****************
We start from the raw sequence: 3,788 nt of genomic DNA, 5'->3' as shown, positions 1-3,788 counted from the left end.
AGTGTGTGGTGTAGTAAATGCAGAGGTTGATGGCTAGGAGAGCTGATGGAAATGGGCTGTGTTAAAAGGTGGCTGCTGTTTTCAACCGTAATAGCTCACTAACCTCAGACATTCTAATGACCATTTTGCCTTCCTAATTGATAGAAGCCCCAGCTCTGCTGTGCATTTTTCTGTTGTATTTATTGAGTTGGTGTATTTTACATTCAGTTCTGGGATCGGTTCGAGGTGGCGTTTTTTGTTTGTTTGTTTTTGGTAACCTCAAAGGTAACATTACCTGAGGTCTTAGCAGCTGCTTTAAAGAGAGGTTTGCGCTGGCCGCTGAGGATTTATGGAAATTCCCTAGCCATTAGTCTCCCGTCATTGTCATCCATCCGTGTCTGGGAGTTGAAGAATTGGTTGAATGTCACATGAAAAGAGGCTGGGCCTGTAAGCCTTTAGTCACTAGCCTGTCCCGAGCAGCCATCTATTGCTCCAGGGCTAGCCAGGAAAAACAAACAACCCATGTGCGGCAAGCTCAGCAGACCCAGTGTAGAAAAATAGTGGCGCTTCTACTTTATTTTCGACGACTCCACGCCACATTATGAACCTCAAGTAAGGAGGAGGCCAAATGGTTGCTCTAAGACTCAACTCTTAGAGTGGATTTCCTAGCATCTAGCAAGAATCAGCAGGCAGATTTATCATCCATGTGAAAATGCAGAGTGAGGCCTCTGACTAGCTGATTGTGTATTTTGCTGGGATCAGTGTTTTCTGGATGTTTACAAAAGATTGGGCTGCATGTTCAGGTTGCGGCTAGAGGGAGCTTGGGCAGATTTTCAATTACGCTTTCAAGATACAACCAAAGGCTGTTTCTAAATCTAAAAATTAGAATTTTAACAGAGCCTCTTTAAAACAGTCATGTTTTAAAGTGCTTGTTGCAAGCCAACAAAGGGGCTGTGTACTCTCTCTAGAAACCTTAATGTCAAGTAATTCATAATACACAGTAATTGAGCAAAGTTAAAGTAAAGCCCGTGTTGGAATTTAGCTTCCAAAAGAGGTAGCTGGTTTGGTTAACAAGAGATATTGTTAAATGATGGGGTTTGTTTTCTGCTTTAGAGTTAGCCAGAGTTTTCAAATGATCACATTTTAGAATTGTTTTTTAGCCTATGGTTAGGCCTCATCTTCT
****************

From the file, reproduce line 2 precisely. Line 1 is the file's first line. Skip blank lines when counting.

AGTGTGTGGTGTAGTAAATGCAGAGGTTGATGGCTAGGAGAGCTGATGGAAATGGGCTGTGTTAAAAGGTGGCTGCTGTTTTCAACCGTAATAGCTCACTAACCTCAGACATTCTAATGACCATTTTGCCTTCCTAATTGATAGAAGCCCCAGCTCTGCTGTGCATTTTTCTGTTGTATTTATTGAGTTGGTGTATTTTACATTCAGTTCTGGGATCGGTTCGAGGTGGCGTTTTTTGTTTGTTTGTTTTTGGTAACCTCAAAGGTAACATTACCTGAGGTCTTAGCAGCTGCTTTAAAGAGAGGTTTGCGCTGGCCGCTGAGGATTTATGGAAATTCCCTAGCCATTAGTCTCCCGTCATTGTCATCCATCCGTGTCTGGGAGTTGAAGAATTGGTTGAATGTCACATGAAAAGAGGCTGGGCCTGTAAGCCTTTAGTCACTAGCCTGTCCCGAGCAGCCATCTATTGCTCCAGGGCTAGCCAGGAAAAACAAACAACCCATGTGCGGCAAGCTCAGCAGACCCAGTGTAGAAAAATAGTGGCGCTTCTACTTTATTTTCGACGACTCCACGCCACATTATGAACCTCAAGTAAGGAGGAGGCCAAATGGTTGCTCTAAGACTCAACTCTTAGAGTGGATTTCCTAGCATCTAGCAAGAATCAGCAGGCAGATTTATCATCCATGTGAAAATGCAGAGTGAGGCCTCTGACTAGCTGATTGTGTATTTTGCTGGGATCAGTGTTTTCTGGATGTTTACAAAAGATTGGGCTGCATGTTCAGGTTGCGGCTAGAGGGAGCTTGGGCAGATTTTCAATTACGCTTTCAAGATACAACCAAAGGCTGTTTCTAAATCTAAAAATTAGAATTTTAACAGAGCCTCTTTAAAACAGTCATGTTTTAAAGTGCTTGTTGCAAGCCAACAAAGGGGCTGTGTACTCTCTCTAGAAACCTTAATGTCAAGTAATTCATAATACACAGTAATTGAGCAAAGTTAAAGTAAAGCCCGTGTTGGAATTTAGCTTCCAAAAGAGGTAGCTGGTTTGGTTAACAAGAGATATTGTTAAATGATGGGGTTTGTTTTCTGCTTTAGAGTTAGCCAGAGTTTTCAAATGATCACATTTTAGAATTGTTTTTTAGCCTATGGTTAGGCCTCATCTTCT